The Grapes of Wrath
The Grapes of Wrath
The Grapes of Wrath: Tom Joad and his family are forced from their farm in the Depression-era Oklahoma Dust Bowl. They set out for California along with thousands of others in search of jobs, land, and hope for a brighter future.
Considered John Steinbeck’s masterpiece, The Grapes of Wrath is a story of human unity and love.
As well as the need for cooperative rather than individualistic ideals during hard times.
The Grapes of Wrath takes place during the American Great Depression.
This depression lasted from the Stock Market Crash of October 1929, until when World War 2 began, twelve years later.
During this time, a long period of drought and high winds affected large parts of the American Midwest, including much of the state of Oklahoma. This created what was called the Dust Bowl. Many of the people in the lower Midwest moved elsewhere, hoping to find fertile land on which to make a living.
Tom Joad is the protagonist, or main character, of The Grapes of Wrath.
Tom is the book’s hero as well, despite the fact that Tom attacks a policeman at one point in the novel.
He also beats a man at another point, becoming a cave-dwelling fugitive as a result.
Tom’s actions, although illegal according to the letter of the law, are morally just.
The most famous image in The Grapes of Wrath is the novel’s final one.
This is the one in which Rose of Sharon Joad, whose baby was recently stillborn, breast feeds a sickly, starving man, on the floor of an old barn. In this image, Steinbeck powerfully dramatizes the desperate plight of Depression-era migrant workers, whom the author felt had been abandoned by society.
About the Author – John Steinbeck
John Ernst Steinbeck, Jr. was an American author of 27 books, including 16 novels, six non-fiction books, and five collections of short stories.
He was born on February 27, 1902, in Salinas, California. He died in New York City in 1968.
John Steinbeck dropped out of college and worked as a manual laborer before achieving success as a writer.
Steinbeck served as a war correspondent during World War II, and was awarded the Nobel Prize for Literature in 1962.
Steinbeck was raised with modest means. His father, John Ernst Steinbeck, tried his hand at several different jobs to keep his family fed. He owned a feed-and-grain store, managed a flour plant and served as treasurer of Monterey County. His mother, Olive Hamilton Steinbeck, was a former schoolteacher.
For the most part, Steinbeck, who grew up with three sisters, had a happy childhood.
He was shy, but smart, and formed an early appreciation for the land, and in particular California’s Salinas Valley, which would greatly inform his later writing.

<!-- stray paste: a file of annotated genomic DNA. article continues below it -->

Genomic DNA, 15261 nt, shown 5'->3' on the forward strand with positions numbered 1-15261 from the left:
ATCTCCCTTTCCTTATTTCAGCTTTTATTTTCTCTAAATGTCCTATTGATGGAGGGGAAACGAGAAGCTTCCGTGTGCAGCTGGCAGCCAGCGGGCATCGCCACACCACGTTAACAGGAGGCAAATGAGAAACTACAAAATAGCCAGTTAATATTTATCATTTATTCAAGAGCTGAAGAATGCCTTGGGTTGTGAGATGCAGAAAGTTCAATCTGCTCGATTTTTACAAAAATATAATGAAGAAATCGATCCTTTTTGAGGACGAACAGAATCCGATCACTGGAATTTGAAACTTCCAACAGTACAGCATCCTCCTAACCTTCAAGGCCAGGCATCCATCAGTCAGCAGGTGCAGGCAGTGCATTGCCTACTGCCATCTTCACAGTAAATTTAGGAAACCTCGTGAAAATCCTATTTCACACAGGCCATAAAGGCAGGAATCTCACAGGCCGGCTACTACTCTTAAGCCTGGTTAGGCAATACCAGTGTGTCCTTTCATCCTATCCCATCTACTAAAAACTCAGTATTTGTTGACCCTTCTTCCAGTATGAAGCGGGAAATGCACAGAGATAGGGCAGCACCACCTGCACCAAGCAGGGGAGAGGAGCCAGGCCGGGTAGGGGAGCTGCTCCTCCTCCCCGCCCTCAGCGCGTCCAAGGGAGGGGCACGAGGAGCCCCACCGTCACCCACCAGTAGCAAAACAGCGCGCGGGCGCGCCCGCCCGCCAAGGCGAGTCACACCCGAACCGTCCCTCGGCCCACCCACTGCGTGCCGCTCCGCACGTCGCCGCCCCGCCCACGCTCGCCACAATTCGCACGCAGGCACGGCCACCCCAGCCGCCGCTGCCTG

According to accounts, Steinbeck decided to become a writer at the age of 14, often locking himself in his bedroom to write poems and stories.
In 1919, Steinbeck enrolled at Stanford University. This was a decision that had more to do with pleasing his parents than anything else. But the budding writer would prove to have little use for college.
Over the next six years, Steinbeck drifted in and out of school, eventually dropping out for good in 1925, without a degree. Following Stanford, Steinbeck tried to make a go of it as a freelance writer.
He briefly moved to New York City, where he found work as a construction worker and a newspaper reporter.
But then scurried back to California, where he took a job as a caretaker in Lake Tahoe.
It was during this time that Steinbeck wrote his first novel, Cup of Gold (1929), and met and married his first wife, Carol Henning. Over the following decade, with Carol’s support and paycheck, he continued to pour himself into his writing.
Steinbeck’s follow-up novels, The Pastures of Heaven (1932) and To a God Unknown (1933), received tepid reviews.
It wasn’t until Tortilla Flat (1935), a humorous novel about Paisano life in the Monterey region, was released, that the writer achieved real success. Steinbeck struck a more serious tone with In Dubious Battle (1936); Of Mice and Men (1937) and The Long Valley (1938), a collection of short stories.
Widely considered, Steinbeck’s finest and most ambitious novel, The Grapes of Wrath was published in 1939.
Telling the story of a dispossessed Oklahoma family and their struggle to carve out a new life in California at the height of the Great Depression. The book captured the mood and angst of the nation during this time period.
At the height of its popularity, The Grapes of Wrath sold 10,000 copies per week.
The work eventually earned Steinbeck a Pulitzer Prize in 1940.
The 13 Best of John Steinbeck’s books
To a God Unknown 1933; The Long Valley 1938; Of Mice and Men 1937; The Dubious Battle 1936; The Grapes of Wrath 1939; The Log from the Sea of Cotez 1941; Cannery Row 1945; East of Eden 1952; A Life in Letters 1975; A Russian Jounal 1948; The Winter of our Discontent 1961; Travels with Charley 1962: America and Americans and Selected Non Fiction 1966/2002;
The Grapes of Wrath